The Wall Street Journal reported that a growing number of corporations, nonprofits and universities are giving small companies a chance at a big break—by holding contests.
Covering a broad range of categories, from the most promising women entrepreneurs to the strongest tech ideas, these competitions offer a number of powerful lures. Some offer cash prizes that can range into the six figures. Then there are longer-term rewards, such as increased exposure and grist for future marketing campaigns. Even if they don't win, entrepreneurs often come away with valuable critiques from expert panels of judges.
But there's an art to deciding which contests to enter and making the best case for your company. Here are some keys to finding, entering and winning these competitions.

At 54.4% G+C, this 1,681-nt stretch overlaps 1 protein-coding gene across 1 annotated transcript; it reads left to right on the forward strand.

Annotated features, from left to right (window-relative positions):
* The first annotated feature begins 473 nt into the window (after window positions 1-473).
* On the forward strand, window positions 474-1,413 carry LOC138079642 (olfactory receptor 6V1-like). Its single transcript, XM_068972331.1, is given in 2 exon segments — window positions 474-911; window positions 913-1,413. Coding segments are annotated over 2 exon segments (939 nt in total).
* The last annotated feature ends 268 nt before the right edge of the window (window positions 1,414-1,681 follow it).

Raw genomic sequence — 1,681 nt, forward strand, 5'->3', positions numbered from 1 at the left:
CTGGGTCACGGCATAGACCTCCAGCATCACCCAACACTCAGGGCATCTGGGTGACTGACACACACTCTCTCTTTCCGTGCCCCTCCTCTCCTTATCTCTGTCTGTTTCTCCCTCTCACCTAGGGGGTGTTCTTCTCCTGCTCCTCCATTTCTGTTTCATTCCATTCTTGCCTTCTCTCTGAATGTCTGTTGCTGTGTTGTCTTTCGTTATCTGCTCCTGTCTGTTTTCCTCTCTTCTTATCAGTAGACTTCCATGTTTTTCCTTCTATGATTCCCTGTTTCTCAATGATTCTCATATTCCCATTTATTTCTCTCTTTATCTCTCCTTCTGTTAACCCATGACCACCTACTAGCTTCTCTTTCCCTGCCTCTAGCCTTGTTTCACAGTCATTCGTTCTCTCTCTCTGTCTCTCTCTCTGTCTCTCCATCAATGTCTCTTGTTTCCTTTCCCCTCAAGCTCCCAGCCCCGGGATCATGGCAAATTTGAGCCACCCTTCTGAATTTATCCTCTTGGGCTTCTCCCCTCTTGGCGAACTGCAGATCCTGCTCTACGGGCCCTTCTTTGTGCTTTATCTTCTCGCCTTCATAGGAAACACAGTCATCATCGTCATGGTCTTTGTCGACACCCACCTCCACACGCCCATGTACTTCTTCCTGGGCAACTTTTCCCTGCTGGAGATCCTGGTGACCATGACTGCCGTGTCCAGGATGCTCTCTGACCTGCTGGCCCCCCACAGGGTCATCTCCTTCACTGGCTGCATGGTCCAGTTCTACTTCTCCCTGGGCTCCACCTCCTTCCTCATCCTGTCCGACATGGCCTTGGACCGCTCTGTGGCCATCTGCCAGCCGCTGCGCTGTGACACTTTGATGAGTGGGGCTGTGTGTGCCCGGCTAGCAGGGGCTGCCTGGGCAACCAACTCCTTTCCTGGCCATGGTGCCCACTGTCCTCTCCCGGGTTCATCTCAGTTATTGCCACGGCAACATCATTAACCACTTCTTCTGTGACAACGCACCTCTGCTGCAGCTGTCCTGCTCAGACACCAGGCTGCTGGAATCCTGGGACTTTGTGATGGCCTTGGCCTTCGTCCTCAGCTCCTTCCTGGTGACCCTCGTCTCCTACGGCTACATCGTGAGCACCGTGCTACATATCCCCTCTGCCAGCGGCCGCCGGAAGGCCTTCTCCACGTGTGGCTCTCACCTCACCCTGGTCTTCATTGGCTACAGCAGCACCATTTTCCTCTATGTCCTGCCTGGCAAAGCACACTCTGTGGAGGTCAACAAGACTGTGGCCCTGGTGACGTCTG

The best place to start looking for contests is www.AwardSync.com, a site that helps groups publicize their awards. Once you've focused in on some competitions, the groups' own sites can be valuable. For instance, you could scour their sites for more information about what they do—which might give you ideas about what to highlight in your presentation.
At the outset, start small with awards from, say, local chapters of national organizations. This has a number of benefits. You can refine your case and practice your presentation without as much at stake. You also stand a better chance of winning a smaller contest—and judges of larger events like to see that you have some victories under your belt.
Once you've homed in on some contests, network like crazy. Call previous winners to see what worked for them; more than anyone else, they'll understand why you're in the hunt—and typically they have nothing to lose because they're ineligible to win again. If you can get into the audience for an award's oral presentations, go do it one year, see what makes the finalists stand out, and then apply the next year. Read more here.